Reliable data crucial to achieve SDG: MoAF

The SP-RNRS is expected to bring better coordination and help build capacity in the ministry 

Data: Bhutan will conduct its first international standard agriculture census next year to meet crucial data input in fulfilling the UN’s Sustainable Development Goals 2030.

Bhutan has been lauded for its achievements with the millennium development goals. But quality statistics are critical in meeting the SDGs, agriculture ministry officials said.

The country conducted a renewable natural resources (RNR) census in 2009. However, agriculture officials said that it was not up to the international standards.

The agriculture census next year  will use preparatory works of the Population and Housing Census such as house listing that would be conducted this year.

The ministry’s chief planning officer, Kencho Thinley, said: “This is mainly to save cost as both the surveys are of internationally recognised formats.”

After a successful pilot study in Haa on improving estimation of livestock products, the ministry is replicating it in three other dzongkhags this year to mainstream the technology in the annual livestock census.

Kencho Thinley said that similar studies will be carried out in the three dzongkhags to improve crop statistics with the support of Food and Agriculture Organisation.

He said the country joined the Global Strategy to Improve Agriculture and Rural Statistics (GSARS) and took numerous steps it recommended to enable integration of agriculture statistics in to the national statistical development strategy (NSDS).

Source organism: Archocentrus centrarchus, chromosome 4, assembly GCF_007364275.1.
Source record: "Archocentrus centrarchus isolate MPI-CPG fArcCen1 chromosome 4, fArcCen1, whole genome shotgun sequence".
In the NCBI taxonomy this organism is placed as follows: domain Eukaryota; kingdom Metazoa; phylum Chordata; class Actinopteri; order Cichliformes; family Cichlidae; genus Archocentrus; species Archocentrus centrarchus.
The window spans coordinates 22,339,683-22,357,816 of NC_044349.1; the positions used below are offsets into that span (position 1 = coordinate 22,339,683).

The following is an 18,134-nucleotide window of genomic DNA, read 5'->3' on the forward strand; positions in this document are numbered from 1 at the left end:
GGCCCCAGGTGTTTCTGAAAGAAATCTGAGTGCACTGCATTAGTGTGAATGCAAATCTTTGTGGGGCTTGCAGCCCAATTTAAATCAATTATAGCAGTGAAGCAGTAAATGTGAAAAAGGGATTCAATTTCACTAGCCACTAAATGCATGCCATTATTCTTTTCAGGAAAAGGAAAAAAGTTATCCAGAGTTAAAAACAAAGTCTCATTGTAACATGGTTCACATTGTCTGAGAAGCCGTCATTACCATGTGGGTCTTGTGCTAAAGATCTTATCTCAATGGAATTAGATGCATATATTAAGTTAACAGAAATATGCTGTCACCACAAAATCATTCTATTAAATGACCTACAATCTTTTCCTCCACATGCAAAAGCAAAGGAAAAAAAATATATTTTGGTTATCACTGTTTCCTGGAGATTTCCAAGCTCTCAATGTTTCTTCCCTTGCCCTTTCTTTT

The strategic plan of the RNR statistics (SP-RNRS) is based on the identification of minimum set of the core data, integration of RNR statistics in the NSDS, and fostering sustainability of statistical system through governance and capacity building.

An in-depth country assessment was conducted in August 2014, following which the proposal for improving RNR statistics was prepared in November of that year. The government endorsed a roadmap for the strategic plan for RNR statistics in September last year.

The ministry formed a RNR statistics committee in its policy and planning division for better coordination and it is expected that the government will endorse the SP-RNRS next month.

The SP-RNRS is expected to bring better coordination and help build capacity in the ministry.

Agriculture ministry’s officiating secretary, Chencho Norbu, said the top two earners in the country, hydropower and tourism, are dependent on the ecosystem services provided by proper management of forest and farming systems.

“The difficult terrain continues to pose huge challenges in effective and timely data collection even as the interior villages are being connected through farm roads,” Chencho Norbu said.

He added: “In spite of our best efforts to streamline data collection, analysis and use for informed policy decisions, there are huge barriers to overcome as long-term systemic strengthening is often times side-tracked when quick fixes take priority in response to addressing immediate data gap issues.”

So far, individual departments and agencies collected information own their own and data comparability was an issue. With the agriculture survey, information on agriculture, livestock and forestry departments would be uniform and most reliable.

“It’s the basic for scientific and evidence-based decisions for national development policies and programmes more important for a developing country like Bhutan,” Kencho Thinley said.

Given the importance of the sector in the country’s socio-economic development, statistical system has to be robust that meets the changing needs of changing times.

“Hence developing an efficiently coordinated natural resources statistics system is critical,” said Kencho Thinley.

Tshering Palden

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